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Jay Fisher's Tactical Knife Sheath accessories: belt loops
Belt Loop Sizes
Jay Fisher's tactical sheath accessories: low profile belt loop
Low Profile Belt Loop
Jay Fisher's tactical sheath accessories: leather belt mount
Low Profile on Leather
Jay Fisher's tactical knife sheath accessories: high profile belt loop
High Profile Loop
Jay Fishe'rs tactical sheath accessory: high profile with double webbing
High Profile with Double Webbing
Jay Fisher's tactical sheath accessory: high profile with rigger's belt
High Profile with Rigger's Belt

Die-formed coyote anodized aluminum belt loops:
"Arctica" reverse side view in CPM154CM powder metal technology tool steel blade, 304 stainless steel bolsters, Coyote/Black G10 fiberglass/epoxy composite laminate handle, locking kydex, anodized aluminum, stainless steel sheath
More about this "Arctica"

Horizontal Belt Loop Plates

Horizontal wear is often desired, along the belt line is fairly common. In smaller tactical knife sheaths, this can be done in the front of the body on the belt, to the side of the buckle and facilitates an easy crossdraw, which is reaching with the hand across the body to unsheathe the knife.

Horizontal wear is also desired behind the back, as the belt line is often in the small of the back, or just below it. There are some issues with horizontal wear and I cover those on my sheath page at this bookmark. Please look that over if you're concerned about trying to resheath a razor-sharp, needle-pointed knife next to your kidneys! You should be concerned about this, and nearly all users who wear my sheaths this way do not resheath their knives while wearing their belt and pants. They go someplace private, and carefully sheath their knife with their pants down, and check and adjust the position of the rig. This is actually very good practice!

The horizontal belt loop plates allow the sheath to be worn inline, horizontally, with the belt or web or strapping. Like the belt loops, they allow sliding along the belt, since they do not clamp onto the belt or web. This allows adjustment while mounted to the belt. In order for belt loops to be mounted to the sheath, they are welded to an adapter plate that has bolt holes for the Chicago screws to secure it to the sheath. The holes vary, the placement varies, the width and arrangement varies, so these are custom plates that will only fit the knife sheath they are designed for.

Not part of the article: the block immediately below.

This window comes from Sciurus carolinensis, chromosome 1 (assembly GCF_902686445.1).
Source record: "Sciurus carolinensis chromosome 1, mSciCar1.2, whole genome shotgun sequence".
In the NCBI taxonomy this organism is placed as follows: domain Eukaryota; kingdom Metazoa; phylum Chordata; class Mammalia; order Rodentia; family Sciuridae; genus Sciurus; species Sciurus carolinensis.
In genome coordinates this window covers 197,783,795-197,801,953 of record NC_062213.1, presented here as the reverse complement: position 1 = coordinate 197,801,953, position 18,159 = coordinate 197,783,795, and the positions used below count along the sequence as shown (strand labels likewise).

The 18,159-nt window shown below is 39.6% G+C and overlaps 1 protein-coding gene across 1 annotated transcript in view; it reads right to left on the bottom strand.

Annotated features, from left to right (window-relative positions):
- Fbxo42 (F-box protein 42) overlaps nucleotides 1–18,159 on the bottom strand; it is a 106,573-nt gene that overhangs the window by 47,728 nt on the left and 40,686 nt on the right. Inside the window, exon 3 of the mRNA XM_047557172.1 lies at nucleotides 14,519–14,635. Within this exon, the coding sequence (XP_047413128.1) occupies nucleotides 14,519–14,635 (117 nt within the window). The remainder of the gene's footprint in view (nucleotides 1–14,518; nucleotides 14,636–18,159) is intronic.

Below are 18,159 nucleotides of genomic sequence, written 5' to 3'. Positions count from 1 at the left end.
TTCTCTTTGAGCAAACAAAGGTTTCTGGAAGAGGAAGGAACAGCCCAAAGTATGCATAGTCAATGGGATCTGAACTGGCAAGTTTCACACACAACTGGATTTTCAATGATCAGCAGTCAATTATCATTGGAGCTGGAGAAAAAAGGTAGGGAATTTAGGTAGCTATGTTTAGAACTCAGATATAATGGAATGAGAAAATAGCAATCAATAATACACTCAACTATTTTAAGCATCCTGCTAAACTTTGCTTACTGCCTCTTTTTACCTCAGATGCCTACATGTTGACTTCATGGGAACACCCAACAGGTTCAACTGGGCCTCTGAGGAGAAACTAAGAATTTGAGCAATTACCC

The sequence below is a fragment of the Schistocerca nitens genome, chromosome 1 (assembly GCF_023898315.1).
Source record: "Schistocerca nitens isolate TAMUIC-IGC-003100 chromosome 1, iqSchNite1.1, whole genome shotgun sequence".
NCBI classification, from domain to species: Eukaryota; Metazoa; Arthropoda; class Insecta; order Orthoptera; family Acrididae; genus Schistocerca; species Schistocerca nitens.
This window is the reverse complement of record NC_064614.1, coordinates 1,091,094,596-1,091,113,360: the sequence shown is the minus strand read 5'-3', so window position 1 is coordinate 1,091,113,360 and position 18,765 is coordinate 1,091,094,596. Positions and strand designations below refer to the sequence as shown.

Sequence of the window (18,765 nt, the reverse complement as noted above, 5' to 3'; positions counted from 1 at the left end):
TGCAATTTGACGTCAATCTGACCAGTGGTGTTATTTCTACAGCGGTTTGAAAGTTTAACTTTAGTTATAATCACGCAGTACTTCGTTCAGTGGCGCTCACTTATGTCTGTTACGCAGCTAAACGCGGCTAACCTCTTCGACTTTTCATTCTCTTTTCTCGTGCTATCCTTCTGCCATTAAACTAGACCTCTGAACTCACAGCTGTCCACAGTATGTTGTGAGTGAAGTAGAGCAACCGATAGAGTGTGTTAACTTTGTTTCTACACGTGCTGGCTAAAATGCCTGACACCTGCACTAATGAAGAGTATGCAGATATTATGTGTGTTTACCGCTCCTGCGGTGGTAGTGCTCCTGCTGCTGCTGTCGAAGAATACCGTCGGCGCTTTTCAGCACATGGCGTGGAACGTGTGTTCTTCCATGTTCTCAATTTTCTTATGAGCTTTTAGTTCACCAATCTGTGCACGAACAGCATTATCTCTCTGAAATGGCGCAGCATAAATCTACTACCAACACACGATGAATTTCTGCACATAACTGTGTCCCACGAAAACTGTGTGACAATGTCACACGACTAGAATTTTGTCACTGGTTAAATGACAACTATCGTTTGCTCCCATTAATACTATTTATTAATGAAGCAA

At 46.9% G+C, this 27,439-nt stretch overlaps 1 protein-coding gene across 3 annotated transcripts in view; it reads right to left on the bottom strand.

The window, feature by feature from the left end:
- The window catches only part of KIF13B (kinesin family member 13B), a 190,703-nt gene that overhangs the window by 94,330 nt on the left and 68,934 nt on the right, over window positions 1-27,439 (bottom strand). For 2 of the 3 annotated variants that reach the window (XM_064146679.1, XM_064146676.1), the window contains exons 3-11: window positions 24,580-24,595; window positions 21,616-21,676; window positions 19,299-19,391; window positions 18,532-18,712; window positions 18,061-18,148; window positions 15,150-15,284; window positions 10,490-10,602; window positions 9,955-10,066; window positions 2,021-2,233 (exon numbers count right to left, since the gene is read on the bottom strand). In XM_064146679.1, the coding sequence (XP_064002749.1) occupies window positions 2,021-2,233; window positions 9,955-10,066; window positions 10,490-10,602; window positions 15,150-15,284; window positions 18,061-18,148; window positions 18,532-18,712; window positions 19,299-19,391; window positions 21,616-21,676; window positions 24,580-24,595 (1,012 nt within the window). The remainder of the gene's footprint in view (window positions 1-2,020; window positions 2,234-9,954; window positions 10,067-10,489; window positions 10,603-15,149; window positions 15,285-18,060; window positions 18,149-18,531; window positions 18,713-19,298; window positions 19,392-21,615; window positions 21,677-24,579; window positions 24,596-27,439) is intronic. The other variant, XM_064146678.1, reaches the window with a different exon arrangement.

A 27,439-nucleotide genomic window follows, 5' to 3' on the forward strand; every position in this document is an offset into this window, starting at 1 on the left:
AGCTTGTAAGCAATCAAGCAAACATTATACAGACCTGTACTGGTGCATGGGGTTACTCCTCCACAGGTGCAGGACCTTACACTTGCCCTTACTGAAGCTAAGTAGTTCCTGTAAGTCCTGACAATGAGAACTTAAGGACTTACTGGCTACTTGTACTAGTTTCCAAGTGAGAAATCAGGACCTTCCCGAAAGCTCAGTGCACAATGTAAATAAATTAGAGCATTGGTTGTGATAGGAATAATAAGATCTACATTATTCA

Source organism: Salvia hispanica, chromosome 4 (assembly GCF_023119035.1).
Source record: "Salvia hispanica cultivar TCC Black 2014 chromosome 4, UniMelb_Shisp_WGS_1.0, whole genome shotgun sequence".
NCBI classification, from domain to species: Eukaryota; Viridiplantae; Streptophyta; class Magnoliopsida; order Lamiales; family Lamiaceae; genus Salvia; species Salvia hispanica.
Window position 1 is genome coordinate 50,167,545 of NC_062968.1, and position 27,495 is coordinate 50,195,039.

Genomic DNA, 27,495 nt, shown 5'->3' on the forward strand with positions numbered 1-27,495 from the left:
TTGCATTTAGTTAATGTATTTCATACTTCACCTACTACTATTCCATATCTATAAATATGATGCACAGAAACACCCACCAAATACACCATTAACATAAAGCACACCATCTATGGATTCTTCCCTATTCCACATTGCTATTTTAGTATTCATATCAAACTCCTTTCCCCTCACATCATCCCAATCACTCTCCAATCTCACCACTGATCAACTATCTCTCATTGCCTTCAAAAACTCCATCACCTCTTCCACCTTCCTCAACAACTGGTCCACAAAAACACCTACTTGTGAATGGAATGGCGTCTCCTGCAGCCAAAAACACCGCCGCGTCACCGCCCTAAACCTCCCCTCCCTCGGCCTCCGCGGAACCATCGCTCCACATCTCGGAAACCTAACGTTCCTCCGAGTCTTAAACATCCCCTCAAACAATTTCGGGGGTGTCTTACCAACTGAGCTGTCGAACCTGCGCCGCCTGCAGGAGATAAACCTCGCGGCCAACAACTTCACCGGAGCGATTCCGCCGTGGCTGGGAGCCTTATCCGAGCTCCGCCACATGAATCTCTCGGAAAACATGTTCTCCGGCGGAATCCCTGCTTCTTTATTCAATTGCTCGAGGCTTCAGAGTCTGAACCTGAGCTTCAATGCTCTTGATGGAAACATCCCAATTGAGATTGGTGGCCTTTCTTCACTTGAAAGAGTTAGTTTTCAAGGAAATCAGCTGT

If you notice in the photos below, there may be several pairs of holes through the plates for mounting. This is to allow the plates to be worn on either side of the sheath, making the entire rig reversible. This means you can wear the horizontal belt loop plate-mounted knife on either side or with edge up or edge down. The only limitations are that the plates cannot be mounted on top of the titanium dog-leg spring of my hybrid tension-lock sheaths, as the plate would interfere with the operation of the spring and release. In this case, they are simply located on the opposite side. There are no placement limitations for the locking sheath.

To mount the plates, the main Chicago screws are removed from the sheath, the hole alignment is checked by holding the plate against the sheath. Since they are in pairs, you can hold the plates in various ways until you see the holes line up, while the belt loops that are welded on the plates align with each other. If there is a problem, it's usually because the arrangement was not set up right, the plates are reversed, upside down, or oriented wrong. Just moving them around and carefully observing where the belt will be located in the loops and the hole alignment will clear that up.

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Jay Fisher's tactical knife sheath accessories: Horizontal belt loop plates
Horizontal Belt Loop Plates
Jay Fisher's tactical sheath accessories: belt loop plates mounted
Belt Loop Plates Mounted
Jay Fisher's tactical knife sheaths: Horizontal belt loop plates with webbing
Belt Loop Plates with 1.5" Web
Jay Fisher's horizontal belt loop plates with leather work/service belt
Plates with Leather Service/Work Belt

Many tactical sheath wear accessories:
"Arctica" with accessories in locking kydex waterproof sheath, ultimate belt loop extender with sharpener, LIMA, solitaire LED lamp, Magnesium firestarter, alternate belt loop and strap mounts, extra hardware and tools
More about this "Arctica"

Horizontal and Vertical Flat Clamping Straps